Developing A Universal Religion/Gödel’s Theorem, General Systems Theory, and The Conservation Laws

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Gödel’s Theorem[edit | edit source]

Kurt Gödel, in a paper published in 1931, proved that any mathematical system that includes the natural numbers (1, 2, 3, and so on) contains questions whose answers can neither be proved nor disproved using the axioms to be found within that system. This is now known as Gödel’s Incompleteness Theorem. It implies that there are many mathematical truths that can never be proved, and, by extension, that any system will contain questions that cannot be answered from within that system. Since any meaningful questions that we might ask about the nature of any possible supersystem will inevitably involve use of the natural numbers, there are questions we will never be able to answer. Asking if our universe was “designed to meet some kind of purpose,” is just one such question.

Another way of using Gödel’s theorem to address why one is unable to understand everything from within a system, is as follows. A system is complete when all statements (or their negations) can be proved from within that system. Systems can be proved to be consistent, i.e. free from contradictions, but only by involving a larger frame of reference, which then requires an even larger system to prove its consistency, and so on. In short, we require information that is only available from outside of our universe to determine the accuracy of any answer to any question that can be raised within the universe. In other words, we can never know the answers to questions like, “does God exist?” or, “what is the universe’s purpose in existing?” because we cannot obtain information about what exists beyond the boundaries of our universe.

In effect, Gödel is saying that we can never know anything fully and completely. Thus, even the very best of our scientific understanding is ultimately unverifiable.

Some might say that if this is true, then what is the point of doing anything. Why bother to develop a universal religion, for instance? The answer, of course, is that we need one just as much as we need an understanding of how things work, because both improve the quality of our lives. Time enough to stop doing our best after we are dead!

General Systems Theory[edit | edit source]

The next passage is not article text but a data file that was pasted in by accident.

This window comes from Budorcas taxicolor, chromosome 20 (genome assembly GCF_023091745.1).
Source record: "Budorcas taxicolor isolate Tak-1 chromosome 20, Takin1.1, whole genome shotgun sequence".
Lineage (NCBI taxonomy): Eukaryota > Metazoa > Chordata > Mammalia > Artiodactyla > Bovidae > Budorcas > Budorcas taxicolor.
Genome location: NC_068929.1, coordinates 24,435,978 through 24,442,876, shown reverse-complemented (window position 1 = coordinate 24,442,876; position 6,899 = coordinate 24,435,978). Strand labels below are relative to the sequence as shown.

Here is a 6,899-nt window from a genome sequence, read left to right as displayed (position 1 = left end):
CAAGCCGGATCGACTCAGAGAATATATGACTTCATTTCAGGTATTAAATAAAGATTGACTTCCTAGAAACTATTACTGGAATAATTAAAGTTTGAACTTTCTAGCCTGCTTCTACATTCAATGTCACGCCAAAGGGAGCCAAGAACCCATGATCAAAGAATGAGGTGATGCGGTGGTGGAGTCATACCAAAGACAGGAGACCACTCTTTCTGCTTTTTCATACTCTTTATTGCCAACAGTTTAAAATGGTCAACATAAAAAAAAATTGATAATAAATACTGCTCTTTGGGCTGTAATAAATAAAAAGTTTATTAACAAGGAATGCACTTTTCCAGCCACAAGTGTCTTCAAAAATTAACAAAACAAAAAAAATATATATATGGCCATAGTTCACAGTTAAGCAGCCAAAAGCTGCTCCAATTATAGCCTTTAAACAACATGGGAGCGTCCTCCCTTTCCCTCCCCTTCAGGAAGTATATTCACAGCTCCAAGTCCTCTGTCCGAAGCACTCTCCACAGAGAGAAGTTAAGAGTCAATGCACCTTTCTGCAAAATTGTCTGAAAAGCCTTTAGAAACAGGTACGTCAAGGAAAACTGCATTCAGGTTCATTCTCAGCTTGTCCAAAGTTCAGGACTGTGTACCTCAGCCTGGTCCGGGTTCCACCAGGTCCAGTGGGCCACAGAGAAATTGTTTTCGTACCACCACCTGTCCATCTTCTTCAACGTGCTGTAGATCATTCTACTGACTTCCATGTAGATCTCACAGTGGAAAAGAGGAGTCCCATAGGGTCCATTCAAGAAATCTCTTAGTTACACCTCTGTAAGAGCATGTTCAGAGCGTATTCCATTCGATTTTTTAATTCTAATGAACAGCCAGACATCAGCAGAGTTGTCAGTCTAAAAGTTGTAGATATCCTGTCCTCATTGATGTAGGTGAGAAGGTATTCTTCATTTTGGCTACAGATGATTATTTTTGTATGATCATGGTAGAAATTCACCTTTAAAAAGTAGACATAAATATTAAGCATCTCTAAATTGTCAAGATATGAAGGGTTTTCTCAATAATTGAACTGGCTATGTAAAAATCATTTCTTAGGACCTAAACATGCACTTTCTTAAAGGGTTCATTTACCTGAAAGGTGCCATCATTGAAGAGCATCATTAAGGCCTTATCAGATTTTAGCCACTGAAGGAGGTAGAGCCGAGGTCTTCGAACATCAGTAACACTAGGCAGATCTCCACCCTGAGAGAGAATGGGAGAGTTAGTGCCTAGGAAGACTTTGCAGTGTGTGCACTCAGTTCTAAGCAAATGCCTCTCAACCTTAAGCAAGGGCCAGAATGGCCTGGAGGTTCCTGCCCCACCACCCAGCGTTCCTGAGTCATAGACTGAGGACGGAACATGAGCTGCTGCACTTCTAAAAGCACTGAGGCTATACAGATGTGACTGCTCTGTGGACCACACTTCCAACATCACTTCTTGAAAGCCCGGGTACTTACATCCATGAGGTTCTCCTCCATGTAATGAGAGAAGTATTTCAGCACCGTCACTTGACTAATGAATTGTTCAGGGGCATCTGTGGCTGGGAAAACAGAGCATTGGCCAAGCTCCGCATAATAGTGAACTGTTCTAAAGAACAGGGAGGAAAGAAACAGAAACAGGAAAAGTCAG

The basic concepts underlying General Systems Theory[1] are simple, once the terms employed are recognized and their meaning understood. The theory’s power stems from its generalisability, for all systems (whether living or non-living, small or large) demonstrate the same principles.

General Systems Theory can be summarized as follows.

A system is a processing complex of interrelated parts that acquires supplies and turns them into something else. Thus, a person can be called a system, for each individual takes in oxygen, nutrients and water, processes them, and turns out movement, growth, and bodily waste. A factory can be called a system, for it takes in raw materials and energy, carries out operations, and turns out manufactured goods and waste.

Physical and biological systems exist everywhere; they range in scale and form from primitive Archaean life to galactic clusters, and the same systems terminology applies to all.

No system within our universe is “closed.” In other words, there is no system within the universe whose boundary is impermeable to everything. For example, the Earth receives and processes energy from the Sun; the Sun was formed from earlier Milky Way galactic dust, and radiates energy that interacts with the galaxy’s particles; all galaxies exert gravitational pulls upon one another (so their motions are interdependent), and so on. An alternative way of expressing this property is to state that all systems are “open.”

Thus, all systems (except, possibly, the universe itself) are subsystems of larger supersystems, and, in particular, the biological system is a subset of the physical system. In other words, life is a subsystem of the universe.

We cannot tell if our universe is a subsystem of a larger universe. If there is no linkage to anything external, if the universe is entirely self-contained, and neither takes in nor gives out any form of material, then it is closed. If our universe is somehow related to (i.e., exchanges information, energy and/or matter with) a larger Universe, then it is open.

Systems are dependent upon, and thus controlled by, their various supersystems. This fact becomes readily apparent when a system can no longer obtain needed resources from its environment (its supersystem) and shuts down. It is also demonstrated when a system’s outputs are so excessive or aggravating that its supersystem (its environment) can accept no more, and the resulting back-pressure (a.k.a. feedback) shuts down the system’s operations.

The criteria that determine what we can do, or what we are able to produce, are all to be found in the way our supersystems react to our behaviour. Our supersystems can reject (partially or fully) or accept (partially or fully) our outputs. (For example, a rejection by family, friends, employer or society can soon effect our welfare.) Conversely, supersystem acceptance creates the demand for more of the same output and thus encourages more of the same processing activity.

General Systems Theory terminology can be used to increase our understanding of the problem-solving and decision-making processes described in Solving Problems and Making Decisions. Thus, the supersystem (earlier termed the environment) provides the criteria that determine the success or failure of its subsystems’ behaviours. Physically existing supersystems exhibit and enforce many real criteria, and we make practical decisions successfully by knowing and respecting these. Similarly, mentally existing supersystems (i.e. major constructs) exhibit and enforce many abstract criteria, and we make moral decisions successfully by knowing and respecting these.